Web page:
I awkwardly smiled at the man standing on the median of a busy street and said, “I’m really sorry man. I don’t have anything I can give you, but I hope you have a great day and everything works out.” He looked at me and scornfully replied, “Why the hell would you roll your window down and spew that BS if you can’t actually help me out?”
Looking back at the experience, I realized that my actions were more about assuaging my own guilt rather than truly pouring out love for that man. I didn’t have cash; but even if I had the five dollars to give that man, my response would have been incomplete. My gift would have lacked solidarity.
Earlier in John 6, Jesus breaks five barley loaves (a poor-man’s grain) and two fish. Through the miraculous gift of Christ, all ate plentifully. But the gift of Christ doesn’t stop there.
In Sunday’s Gospel, John presents the heart of the Eucharist. Jesus does not simply give food that will fill bellies; but rather He gives the gift of Himself as well. He welcomes the discomfort of crowds, criticism, and sacrifice. Christ gives the both-and gift of the Eucharist – both the food and love we truly need.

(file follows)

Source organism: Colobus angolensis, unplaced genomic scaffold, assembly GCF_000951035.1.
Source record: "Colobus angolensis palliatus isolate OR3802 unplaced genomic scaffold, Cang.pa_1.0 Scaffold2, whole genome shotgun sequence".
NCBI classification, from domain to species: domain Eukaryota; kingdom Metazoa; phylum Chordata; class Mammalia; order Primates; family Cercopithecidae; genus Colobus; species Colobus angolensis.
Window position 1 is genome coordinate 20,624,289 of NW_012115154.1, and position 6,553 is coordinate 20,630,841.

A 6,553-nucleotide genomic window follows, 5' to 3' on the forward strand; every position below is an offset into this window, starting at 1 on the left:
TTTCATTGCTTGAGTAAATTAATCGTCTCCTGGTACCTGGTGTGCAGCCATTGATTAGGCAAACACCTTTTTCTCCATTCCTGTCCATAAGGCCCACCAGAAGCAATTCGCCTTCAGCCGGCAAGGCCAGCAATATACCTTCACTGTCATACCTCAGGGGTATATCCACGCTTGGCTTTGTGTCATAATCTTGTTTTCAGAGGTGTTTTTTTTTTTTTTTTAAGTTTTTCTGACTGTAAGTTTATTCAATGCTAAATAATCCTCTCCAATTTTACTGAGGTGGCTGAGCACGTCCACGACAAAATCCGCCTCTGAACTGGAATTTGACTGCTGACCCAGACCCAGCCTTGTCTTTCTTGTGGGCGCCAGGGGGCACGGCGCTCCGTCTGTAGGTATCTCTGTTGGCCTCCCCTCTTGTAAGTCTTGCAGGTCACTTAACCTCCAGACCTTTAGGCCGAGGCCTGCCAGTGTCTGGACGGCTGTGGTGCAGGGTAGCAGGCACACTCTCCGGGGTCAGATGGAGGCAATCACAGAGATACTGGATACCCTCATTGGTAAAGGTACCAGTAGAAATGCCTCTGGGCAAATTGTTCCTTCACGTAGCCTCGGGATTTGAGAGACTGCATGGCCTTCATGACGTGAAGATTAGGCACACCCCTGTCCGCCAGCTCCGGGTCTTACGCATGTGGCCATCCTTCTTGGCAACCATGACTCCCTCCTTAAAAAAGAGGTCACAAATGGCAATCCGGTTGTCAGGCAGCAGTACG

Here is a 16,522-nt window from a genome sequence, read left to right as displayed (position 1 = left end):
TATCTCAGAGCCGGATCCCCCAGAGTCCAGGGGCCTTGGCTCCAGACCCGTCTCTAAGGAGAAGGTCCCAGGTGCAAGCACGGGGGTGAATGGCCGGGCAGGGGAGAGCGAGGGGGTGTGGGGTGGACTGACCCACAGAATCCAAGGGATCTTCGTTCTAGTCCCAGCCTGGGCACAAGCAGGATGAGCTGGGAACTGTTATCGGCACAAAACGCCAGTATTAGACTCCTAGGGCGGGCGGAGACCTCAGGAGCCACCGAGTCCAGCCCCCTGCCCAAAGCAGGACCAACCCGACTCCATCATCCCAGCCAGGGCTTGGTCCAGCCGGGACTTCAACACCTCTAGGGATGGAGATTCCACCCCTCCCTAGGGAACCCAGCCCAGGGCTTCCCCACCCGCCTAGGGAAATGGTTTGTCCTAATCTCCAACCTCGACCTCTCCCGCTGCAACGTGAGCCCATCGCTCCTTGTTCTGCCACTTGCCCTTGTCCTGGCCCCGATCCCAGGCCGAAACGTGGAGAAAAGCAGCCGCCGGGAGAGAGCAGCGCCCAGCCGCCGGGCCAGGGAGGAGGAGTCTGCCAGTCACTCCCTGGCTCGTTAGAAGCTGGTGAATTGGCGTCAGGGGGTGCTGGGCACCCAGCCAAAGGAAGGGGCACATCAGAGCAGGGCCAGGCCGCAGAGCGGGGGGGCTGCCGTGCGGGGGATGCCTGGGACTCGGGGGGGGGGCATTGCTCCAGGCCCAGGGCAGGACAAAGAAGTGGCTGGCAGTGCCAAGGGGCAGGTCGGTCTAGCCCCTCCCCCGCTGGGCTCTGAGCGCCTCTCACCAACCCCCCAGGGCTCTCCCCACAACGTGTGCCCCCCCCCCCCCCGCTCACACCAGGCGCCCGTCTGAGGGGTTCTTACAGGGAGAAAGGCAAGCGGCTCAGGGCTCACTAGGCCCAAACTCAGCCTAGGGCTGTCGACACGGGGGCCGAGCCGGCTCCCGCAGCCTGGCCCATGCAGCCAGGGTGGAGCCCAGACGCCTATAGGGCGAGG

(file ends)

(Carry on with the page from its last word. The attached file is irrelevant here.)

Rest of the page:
The Eucharist reminds us to live in solidarity. We cannot simply eat, but must do so with companionship, compassion, and as Paul states: “filled with the Spirit.” As I read Sunday’s Gospel message, I am reminded of the words of Pedro Arrupe: “These are our brothers and sisters and we are bound to them by the Eucharist.” The Eucharist must draw us into greater community and solidarity, transforming our hearts to be like that of Christ – willing to sit and share a meal, community, and gratitude for the gifts of God.
Br. Ken is a Jesuit of the Midwest Province. He is a doctoral candidate in U.S. history at Georgetown University, studying the Jesuits and the labor movement.